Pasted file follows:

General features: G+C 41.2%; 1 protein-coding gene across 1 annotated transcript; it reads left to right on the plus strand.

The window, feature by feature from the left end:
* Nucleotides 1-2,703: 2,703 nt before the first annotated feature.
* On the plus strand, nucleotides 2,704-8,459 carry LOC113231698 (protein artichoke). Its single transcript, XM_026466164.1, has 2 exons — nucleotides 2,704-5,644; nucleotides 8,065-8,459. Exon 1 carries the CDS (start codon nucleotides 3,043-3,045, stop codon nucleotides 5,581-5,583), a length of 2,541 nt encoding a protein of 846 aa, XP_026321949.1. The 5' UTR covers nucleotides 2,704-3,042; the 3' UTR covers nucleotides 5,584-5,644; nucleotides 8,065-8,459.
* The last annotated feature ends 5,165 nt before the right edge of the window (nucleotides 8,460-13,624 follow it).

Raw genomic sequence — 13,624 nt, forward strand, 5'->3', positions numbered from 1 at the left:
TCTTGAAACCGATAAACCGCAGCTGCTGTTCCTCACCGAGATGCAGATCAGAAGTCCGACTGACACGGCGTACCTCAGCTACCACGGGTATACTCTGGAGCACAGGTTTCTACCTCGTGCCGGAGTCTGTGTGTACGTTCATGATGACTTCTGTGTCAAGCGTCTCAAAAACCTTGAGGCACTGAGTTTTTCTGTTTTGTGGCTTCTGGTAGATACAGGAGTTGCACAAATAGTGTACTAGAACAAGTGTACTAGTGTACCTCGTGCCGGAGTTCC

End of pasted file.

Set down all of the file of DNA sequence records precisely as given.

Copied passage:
General features: G+C 41.2%; 1 protein-coding gene across 1 annotated transcript; it reads left to right on the plus strand.

The window, feature by feature from the left end:
* Nucleotides 1-2,703: 2,703 nt before the first annotated feature.
* On the plus strand, nucleotides 2,704-8,459 carry LOC113231698 (protein artichoke). Its single transcript, XM_026466164.1, has 2 exons — nucleotides 2,704-5,644; nucleotides 8,065-8,459. Exon 1 carries the CDS (start codon nucleotides 3,043-3,045, stop codon nucleotides 5,581-5,583), a length of 2,541 nt encoding a protein of 846 aa, XP_026321949.1. The 5' UTR covers nucleotides 2,704-3,042; the 3' UTR covers nucleotides 5,584-5,644; nucleotides 8,065-8,459.
* The last annotated feature ends 5,165 nt before the right edge of the window (nucleotides 8,460-13,624 follow it).

Raw genomic sequence — 13,624 nt, forward strand, 5'->3', positions numbered from 1 at the left:
TCTTGAAACCGATAAACCGCAGCTGCTGTTCCTCACCGAGATGCAGATCAGAAGTCCGACTGACACGGCGTACCTCAGCTACCACGGGTATACTCTGGAGCACAGGTTTCTACCTCGTGCCGGAGTCTGTGTGTACGTTCATGATGACTTCTGTGTCAAGCGTCTCAAAAACCTTGAGGCACTGAGTTTTTCTGTTTTGTGGCTTCTGGTAGATACAGGAGTTGCACAAATAGTGTACTAGAACAAGTGTACTAGTGTACCTCGTGCCGGAGTTCC